Ithaca’s Arise and Go kicked off a full day of music on Saturday, followed by a strong set from GAIF veterans the Blarney Rebel Band.  Making their GAIF debut were the darlings of Dublin and viral video stars, The Byrne Brothers (none of whom were even born when the first GAIF was held!), who delighted the huge crowd. Meanwhile, on the Contemporary stage, American Rogues, the Town Pants and the Glengarry Bhoys all gave solid performances, leading up to the chill-inspiring Massed Pipe March.

Saturday evening saw several more great sets from the Colin Farrell Band, Searson, the High Kings, Screaming Orphans, Enter the Haggis (with Rose Baldino sitting in), and bringing the festival to a close on Saturday were The Young Dubliners, who answered the call for an encore with a raucous version of “Rocky Road to Dublin,” which saw them joined on stage by members of Enter the Haggis, the Town Pants and Searson.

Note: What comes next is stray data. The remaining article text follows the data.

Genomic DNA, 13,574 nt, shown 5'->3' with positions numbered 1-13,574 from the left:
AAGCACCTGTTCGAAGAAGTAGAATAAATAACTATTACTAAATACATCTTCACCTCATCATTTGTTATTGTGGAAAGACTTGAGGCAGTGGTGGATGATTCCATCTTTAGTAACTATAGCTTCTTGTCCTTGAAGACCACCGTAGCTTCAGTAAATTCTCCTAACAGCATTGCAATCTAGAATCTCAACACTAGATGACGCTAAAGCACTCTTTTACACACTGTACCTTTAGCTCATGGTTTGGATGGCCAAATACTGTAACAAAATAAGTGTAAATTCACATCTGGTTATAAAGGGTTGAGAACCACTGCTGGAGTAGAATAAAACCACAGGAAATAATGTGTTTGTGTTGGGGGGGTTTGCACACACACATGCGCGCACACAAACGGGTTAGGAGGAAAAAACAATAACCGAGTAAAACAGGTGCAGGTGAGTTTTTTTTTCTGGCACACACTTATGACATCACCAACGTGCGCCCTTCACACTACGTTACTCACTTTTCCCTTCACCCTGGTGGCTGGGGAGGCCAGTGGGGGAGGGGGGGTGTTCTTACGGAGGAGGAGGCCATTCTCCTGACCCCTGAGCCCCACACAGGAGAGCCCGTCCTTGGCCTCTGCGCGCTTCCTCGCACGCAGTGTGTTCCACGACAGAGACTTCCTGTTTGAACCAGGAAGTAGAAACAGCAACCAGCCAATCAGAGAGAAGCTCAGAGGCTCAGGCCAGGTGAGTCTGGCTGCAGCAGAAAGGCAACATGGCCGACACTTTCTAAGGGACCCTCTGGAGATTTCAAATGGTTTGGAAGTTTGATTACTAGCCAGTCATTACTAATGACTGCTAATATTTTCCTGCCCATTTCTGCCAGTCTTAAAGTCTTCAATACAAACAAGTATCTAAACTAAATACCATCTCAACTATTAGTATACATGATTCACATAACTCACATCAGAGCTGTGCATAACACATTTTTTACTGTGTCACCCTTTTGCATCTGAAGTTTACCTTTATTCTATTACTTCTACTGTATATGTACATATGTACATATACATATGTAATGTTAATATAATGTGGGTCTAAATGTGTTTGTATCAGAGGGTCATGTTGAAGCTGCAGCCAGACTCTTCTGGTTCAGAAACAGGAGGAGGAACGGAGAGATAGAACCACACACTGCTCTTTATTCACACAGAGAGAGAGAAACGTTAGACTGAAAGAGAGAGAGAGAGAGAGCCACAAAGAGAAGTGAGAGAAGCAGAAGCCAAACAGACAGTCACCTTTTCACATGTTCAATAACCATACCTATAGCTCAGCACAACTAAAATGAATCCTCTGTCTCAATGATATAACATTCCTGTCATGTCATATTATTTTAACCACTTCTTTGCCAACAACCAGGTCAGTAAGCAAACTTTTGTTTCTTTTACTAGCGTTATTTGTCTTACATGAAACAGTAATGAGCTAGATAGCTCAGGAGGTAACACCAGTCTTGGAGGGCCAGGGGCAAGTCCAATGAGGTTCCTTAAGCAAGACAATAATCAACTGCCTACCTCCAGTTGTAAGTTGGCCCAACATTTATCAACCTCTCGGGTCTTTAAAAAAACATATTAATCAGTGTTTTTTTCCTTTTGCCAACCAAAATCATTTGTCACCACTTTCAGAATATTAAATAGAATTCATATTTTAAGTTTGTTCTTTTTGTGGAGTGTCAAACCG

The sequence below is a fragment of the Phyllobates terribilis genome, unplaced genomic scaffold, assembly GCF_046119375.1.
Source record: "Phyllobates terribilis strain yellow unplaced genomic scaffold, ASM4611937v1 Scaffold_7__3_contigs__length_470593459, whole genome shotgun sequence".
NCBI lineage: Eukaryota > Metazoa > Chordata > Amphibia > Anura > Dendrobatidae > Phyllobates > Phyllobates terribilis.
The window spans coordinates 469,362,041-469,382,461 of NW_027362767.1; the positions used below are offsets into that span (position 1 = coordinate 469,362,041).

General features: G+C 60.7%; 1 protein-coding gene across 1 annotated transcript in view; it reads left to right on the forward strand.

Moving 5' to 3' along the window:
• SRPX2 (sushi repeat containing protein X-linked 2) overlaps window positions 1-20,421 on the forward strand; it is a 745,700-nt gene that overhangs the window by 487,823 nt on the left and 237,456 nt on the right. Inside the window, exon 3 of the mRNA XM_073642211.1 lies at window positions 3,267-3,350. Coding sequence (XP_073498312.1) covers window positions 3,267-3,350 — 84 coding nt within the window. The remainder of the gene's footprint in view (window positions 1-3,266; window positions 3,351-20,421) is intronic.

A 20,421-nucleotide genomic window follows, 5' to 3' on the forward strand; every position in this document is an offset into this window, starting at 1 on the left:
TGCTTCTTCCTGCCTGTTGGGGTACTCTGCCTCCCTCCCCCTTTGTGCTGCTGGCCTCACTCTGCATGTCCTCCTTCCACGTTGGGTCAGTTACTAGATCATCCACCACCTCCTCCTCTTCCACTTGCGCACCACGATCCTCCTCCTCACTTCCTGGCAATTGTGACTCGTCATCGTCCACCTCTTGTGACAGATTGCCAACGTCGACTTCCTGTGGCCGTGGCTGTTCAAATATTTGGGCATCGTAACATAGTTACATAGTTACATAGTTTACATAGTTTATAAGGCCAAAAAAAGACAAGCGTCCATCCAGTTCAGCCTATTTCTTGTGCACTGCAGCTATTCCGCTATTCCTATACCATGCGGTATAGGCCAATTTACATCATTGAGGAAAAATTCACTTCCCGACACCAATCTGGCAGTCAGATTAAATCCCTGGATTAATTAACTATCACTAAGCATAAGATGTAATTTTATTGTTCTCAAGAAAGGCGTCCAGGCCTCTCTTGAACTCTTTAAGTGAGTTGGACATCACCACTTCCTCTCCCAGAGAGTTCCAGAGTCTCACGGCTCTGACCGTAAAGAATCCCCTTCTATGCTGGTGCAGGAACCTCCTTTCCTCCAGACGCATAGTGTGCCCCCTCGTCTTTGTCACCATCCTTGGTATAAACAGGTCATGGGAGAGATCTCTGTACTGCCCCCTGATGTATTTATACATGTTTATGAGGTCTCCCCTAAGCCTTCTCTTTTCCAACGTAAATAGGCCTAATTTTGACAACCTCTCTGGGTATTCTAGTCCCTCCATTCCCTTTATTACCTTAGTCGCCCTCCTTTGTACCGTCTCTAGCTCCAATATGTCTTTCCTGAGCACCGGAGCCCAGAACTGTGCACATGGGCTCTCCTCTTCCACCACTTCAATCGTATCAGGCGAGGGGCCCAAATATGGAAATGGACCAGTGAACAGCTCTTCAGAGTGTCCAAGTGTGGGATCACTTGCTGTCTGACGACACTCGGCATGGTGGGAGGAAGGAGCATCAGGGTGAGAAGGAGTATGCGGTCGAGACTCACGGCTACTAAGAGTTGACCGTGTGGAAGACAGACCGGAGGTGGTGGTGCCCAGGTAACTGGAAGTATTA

Sunday marked the return of the traditional Irish mass, accompanied by “Irish America’s Favorite Son,” Andy Cooney, who then started the festival proper with a trademark set of his crowd-pleasing music.  While Craobh Dugan, the Mighty Craic and Down By the Glenside held sway on the traditional stage, the Byrne Brothers provided a nice transition on the contemporary stage to a closing set from GAIF veterans, Hair of the Dog.

Photograph by Kathy Stockbridge of Flashback Photography

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In a Weekend With No Rain, Music, Culture and Fun Reign Supreme

May 1, 2019

UTICA, NY – “An Authentic Irish Welcome”

While the spate of activity continues at the Irish Cultural Center of the Mohawk Valley, there is also work being done to promote the center, its history and plans for its usage. Websites for the ICCMV and its Five Points Public House and Restaurant are being populated, and days ago, GAIF’s Sue Romero contributed  an article and photos for the May 2019 issue of the Utica Observer-Dispatch’s monthly magazine, “A’CCENT.” If you missed it, you can read the article, entitled “An Authentic Irish Welcome,” here.

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Irish Cultural Center Article Published